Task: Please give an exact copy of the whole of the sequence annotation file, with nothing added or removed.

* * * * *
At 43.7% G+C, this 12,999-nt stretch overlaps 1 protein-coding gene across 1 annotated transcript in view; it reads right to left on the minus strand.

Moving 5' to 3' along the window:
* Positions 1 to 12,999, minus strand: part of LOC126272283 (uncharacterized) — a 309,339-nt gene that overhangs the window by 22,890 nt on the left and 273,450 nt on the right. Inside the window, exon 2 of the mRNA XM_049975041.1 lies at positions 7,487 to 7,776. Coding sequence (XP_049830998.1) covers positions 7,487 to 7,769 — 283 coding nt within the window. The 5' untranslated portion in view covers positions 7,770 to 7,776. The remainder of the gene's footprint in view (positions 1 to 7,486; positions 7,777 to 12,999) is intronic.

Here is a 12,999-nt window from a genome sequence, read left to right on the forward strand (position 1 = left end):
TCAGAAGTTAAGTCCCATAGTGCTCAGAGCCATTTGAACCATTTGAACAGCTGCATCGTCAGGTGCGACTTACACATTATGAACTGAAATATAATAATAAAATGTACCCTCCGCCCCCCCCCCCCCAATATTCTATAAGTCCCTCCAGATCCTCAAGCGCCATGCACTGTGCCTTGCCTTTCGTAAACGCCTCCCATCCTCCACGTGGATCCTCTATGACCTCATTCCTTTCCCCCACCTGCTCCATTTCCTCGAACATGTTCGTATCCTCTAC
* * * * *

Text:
At 43.7% G+C, this 12,999-nt stretch overlaps 1 protein-coding gene across 1 annotated transcript in view; it reads right to left on the minus strand.

Moving 5' to 3' along the window:
* Positions 1 to 12,999, minus strand: part of LOC126272283 (uncharacterized) — a 309,339-nt gene that overhangs the window by 22,890 nt on the left and 273,450 nt on the right. Inside the window, exon 2 of the mRNA XM_049975041.1 lies at positions 7,487 to 7,776. Coding sequence (XP_049830998.1) covers positions 7,487 to 7,769 — 283 coding nt within the window. The 5' untranslated portion in view covers positions 7,770 to 7,776. The remainder of the gene's footprint in view (positions 1 to 7,486; positions 7,777 to 12,999) is intronic.

Here is a 12,999-nt window from a genome sequence, read left to right on the forward strand (position 1 = left end):
TCAGAAGTTAAGTCCCATAGTGCTCAGAGCCATTTGAACCATTTGAACAGCTGCATCGTCAGGTGCGACTTACACATTATGAACTGAAATATAATAATAAAATGTACCCTCCGCCCCCCCCCCCCCAATATTCTATAAGTCCCTCCAGATCCTCAAGCGCCATGCACTGTGCCTTGCCTTTCGTAAACGCCTCCCATCCTCCACGTGGATCCTCTATGACCTCATTCCTTTCCCCCACCTGCTCCATTTCCTCGAACATGTTCGTATCCTCTAC